A defining characteristic of cancer cells is their immortality. Usually normal cells are limited in the number of times they can divide before they stop growing. Cancer cells, however, can overcome this limitation to form tumors and circumvent “death” by continuing to replicate.
Telomeres play a vital role in determining the number of times a cell can divide. These repetitive DNA sequences are located at the ends of chromosomes, structures that contain genetic information. In normal cells, continuous cycles of replication shorten telomeres until they become so short that they eventually trigger the cell to stop replicating. In contrast, tumor cells can maintain the length of their telomeres by activating an enzyme called telomerase which rebuilds telomeres during each replication.
Telomerase is encoded by a gene called TERT, one of the most frequently mutated genes in cancer. TERT mutations cause cells to make a little too much telomerase and are thought to help cancer cells retain their telomeres for a long time even though they are replicating at high rates. Melanoma, an aggressive form of skin cancer, relies heavily on telomerase to grow, and three quarters of all melanomas acquire telomerase mutations. These same TERT mutations also occur in other types of cancer.
Unexpectedly, the researchers found that TERT mutations could only partially explain telomere longevity in melanoma. While TERT mutations did extend the lifespan of cells, they did not make them immortal. That meant there had to be something else helping telomerase to allow cells to grow out of control. But what that “second shot” might be is unclear.
We are researchers studying the role telomeres play in human health and diseases like cancer at the University of Pittsburgh’s Alder Lab. By investigating the ways in which tumors maintain their telomeres, we and our colleagues found another piece of the puzzle: another telomere-associated gene in melanoma.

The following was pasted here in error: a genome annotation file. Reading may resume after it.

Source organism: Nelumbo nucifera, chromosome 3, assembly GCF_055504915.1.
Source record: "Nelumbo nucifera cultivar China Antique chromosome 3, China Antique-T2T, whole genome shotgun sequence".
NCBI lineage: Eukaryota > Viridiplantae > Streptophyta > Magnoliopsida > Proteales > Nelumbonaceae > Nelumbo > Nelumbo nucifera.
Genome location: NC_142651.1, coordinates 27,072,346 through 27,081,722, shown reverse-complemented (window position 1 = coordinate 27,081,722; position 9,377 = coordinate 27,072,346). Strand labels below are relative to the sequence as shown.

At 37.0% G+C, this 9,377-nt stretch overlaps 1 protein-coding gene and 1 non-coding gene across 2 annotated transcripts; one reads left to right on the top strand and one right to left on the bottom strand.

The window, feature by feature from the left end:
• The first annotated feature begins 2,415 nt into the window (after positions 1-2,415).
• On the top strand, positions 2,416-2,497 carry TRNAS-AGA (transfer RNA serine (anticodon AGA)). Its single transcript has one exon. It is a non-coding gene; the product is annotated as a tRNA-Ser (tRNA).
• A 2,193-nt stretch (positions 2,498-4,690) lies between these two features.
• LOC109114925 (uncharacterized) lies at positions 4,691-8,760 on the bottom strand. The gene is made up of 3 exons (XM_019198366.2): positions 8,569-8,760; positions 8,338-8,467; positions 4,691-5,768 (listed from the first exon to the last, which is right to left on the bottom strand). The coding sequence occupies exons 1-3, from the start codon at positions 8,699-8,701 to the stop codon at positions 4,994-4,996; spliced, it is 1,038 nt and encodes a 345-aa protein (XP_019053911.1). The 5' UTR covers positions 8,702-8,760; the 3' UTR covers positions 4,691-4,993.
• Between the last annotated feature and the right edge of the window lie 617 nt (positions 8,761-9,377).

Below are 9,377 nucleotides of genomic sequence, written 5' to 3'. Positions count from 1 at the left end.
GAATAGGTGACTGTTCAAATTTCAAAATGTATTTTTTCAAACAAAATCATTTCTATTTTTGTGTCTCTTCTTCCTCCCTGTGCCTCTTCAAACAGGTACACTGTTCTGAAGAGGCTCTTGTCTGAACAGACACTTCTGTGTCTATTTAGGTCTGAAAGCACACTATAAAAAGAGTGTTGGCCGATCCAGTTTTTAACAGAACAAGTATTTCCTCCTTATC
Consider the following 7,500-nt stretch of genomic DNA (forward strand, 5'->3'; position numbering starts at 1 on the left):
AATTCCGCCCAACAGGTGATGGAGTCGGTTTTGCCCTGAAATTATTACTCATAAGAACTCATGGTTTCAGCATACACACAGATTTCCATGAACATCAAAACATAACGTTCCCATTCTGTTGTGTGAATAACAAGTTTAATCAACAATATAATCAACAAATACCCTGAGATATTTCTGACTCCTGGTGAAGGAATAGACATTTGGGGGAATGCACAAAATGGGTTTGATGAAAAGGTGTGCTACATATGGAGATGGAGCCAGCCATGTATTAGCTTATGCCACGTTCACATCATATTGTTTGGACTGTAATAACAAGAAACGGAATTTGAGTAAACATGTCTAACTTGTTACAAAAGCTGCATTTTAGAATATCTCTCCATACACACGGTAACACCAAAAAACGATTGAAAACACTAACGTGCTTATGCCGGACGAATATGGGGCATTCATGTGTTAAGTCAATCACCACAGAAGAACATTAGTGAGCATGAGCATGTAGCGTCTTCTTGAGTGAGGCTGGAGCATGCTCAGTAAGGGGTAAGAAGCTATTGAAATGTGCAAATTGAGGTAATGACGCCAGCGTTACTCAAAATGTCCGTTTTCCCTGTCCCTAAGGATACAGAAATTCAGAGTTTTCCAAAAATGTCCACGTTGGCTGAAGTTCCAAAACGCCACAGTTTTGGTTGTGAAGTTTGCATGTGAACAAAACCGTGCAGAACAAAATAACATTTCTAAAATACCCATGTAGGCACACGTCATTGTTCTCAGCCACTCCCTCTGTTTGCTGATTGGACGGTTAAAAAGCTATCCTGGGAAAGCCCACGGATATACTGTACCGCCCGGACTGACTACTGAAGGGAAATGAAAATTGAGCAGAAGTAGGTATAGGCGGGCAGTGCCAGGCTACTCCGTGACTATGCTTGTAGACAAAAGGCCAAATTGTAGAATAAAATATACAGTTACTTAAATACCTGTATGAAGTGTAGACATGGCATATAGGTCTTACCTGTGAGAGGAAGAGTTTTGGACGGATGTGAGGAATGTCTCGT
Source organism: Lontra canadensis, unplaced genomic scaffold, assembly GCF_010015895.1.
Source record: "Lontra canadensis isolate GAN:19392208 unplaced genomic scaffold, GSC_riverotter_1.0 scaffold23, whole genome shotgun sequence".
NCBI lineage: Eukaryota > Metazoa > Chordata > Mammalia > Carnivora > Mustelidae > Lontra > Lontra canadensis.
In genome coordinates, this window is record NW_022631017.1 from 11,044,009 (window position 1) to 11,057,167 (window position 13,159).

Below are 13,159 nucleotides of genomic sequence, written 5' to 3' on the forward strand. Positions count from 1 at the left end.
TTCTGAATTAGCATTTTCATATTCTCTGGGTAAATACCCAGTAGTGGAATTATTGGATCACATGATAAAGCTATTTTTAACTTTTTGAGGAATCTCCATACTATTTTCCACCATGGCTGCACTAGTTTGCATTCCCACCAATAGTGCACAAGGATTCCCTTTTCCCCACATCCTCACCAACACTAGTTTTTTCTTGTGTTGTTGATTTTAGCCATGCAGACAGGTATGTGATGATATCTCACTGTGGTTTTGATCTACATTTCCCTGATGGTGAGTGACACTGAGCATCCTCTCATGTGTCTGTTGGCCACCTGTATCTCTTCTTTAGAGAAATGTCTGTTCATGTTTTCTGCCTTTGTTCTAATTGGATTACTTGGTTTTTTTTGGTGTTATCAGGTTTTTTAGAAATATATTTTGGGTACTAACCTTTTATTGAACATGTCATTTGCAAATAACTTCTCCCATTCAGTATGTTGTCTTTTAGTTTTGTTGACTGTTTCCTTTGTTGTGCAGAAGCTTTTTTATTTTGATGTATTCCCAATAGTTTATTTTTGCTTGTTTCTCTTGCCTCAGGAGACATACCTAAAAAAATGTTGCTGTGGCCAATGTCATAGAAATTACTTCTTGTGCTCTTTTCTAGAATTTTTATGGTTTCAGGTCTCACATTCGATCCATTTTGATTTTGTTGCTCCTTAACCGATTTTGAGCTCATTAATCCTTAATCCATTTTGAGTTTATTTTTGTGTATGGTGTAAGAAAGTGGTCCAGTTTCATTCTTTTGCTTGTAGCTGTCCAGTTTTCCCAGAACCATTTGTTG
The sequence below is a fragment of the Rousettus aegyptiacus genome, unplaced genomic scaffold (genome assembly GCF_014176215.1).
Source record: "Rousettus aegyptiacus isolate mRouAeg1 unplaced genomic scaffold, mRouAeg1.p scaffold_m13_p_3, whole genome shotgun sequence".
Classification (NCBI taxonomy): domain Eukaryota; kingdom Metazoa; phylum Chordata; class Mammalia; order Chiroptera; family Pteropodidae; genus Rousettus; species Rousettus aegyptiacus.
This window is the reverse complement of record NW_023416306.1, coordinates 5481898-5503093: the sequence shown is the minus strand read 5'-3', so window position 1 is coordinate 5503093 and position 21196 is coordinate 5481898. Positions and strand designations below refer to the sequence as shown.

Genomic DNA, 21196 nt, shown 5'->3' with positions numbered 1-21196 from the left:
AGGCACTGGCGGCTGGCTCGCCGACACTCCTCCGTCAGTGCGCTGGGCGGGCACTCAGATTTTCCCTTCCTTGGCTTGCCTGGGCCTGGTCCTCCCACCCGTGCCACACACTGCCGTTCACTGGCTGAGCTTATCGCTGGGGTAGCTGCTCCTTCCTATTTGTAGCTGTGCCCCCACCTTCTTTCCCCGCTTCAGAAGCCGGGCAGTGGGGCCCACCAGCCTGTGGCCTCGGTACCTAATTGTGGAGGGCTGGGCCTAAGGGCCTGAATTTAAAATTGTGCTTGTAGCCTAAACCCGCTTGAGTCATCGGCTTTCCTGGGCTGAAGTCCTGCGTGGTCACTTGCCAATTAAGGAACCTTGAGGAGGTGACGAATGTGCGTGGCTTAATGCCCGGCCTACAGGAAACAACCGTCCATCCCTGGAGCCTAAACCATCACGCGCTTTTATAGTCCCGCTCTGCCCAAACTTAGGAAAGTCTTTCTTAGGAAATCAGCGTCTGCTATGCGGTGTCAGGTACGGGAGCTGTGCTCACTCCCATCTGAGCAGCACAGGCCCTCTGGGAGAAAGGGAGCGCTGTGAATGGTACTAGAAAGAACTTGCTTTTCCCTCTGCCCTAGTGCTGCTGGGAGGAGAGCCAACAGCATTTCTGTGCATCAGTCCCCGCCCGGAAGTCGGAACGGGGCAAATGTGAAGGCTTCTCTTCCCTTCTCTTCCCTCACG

Cellular immortality is boosted
Our team focused on melanoma because this type of cancer is linked to people with long telomeres. We examined DNA sequencing data from hundreds of melanoma patients, looking for mutations in genes related to telomere length.
We have identified a group of mutations in a gene called TPP1. This gene codes for one of six proteins that form a molecular complex called shelterin that coats and protects telomeres. Even more interesting is the fact that TPP1 is known to activate telomerase. Identifying the connection of the TPP1 gene to cancer telomeres was, in a way, obvious. After all, over a decade ago researchers showed that TPP1 would increase telomerase activity.
We tested whether an excess of TPP1 could make cells immortal. When we introduced only the TPP1 proteins into the cells, there was no change in cell death or telomere length. But when we introduced the TERT and TPP1 proteins at the same time, we found that they worked synergistically to cause significant telomere elongation.
To confirm our hypothesis, we then inserted TPP1 mutations into melanoma cells using CRISPR-Cas9 genome editing. We found an increase in the amount of TPP1 protein made by the cells and a subsequent increase in telomerase activity. Finally, we returned to DNA sequencing data and found that 5% of all melanomas had a mutation in both TERT and TPP1. Although this is still a significant proportion of melanomas, there are likely other factors that contribute to the maintenance of telomeres in this cancer.
Our findings imply that TPP1 is likely one of the missing pieces of the puzzle that enhances telomerase’s ability to maintain telomeres and support tumor growth and immortality.
make cancer deadly
Knowing that cancer uses these genes in their replication and growth, researchers could also block them and potentially prevent telomeres from lengthening and causing cancer cells to die. This finding not only offers scientists another potential avenue for cancer treatment, but also draws attention to an underappreciated class of mutations outside the traditional gene boundaries that may play a role in cancer diagnosis.
Pattra Chun-On, Ph.D. Candidate in Environmental and Occupational Health, University of Pittsburgh Health Sciences and Jonathan Alder, Assistant Professor of Medicine, University of Pittsburgh Health Sciences
This article is republished from The Conversation under a Creative Commons license. Read the original article.
Read also | There are many more blood types than you might think. Here’s why they matter
#cancer #cells #immortal #research #finds #mutated #gene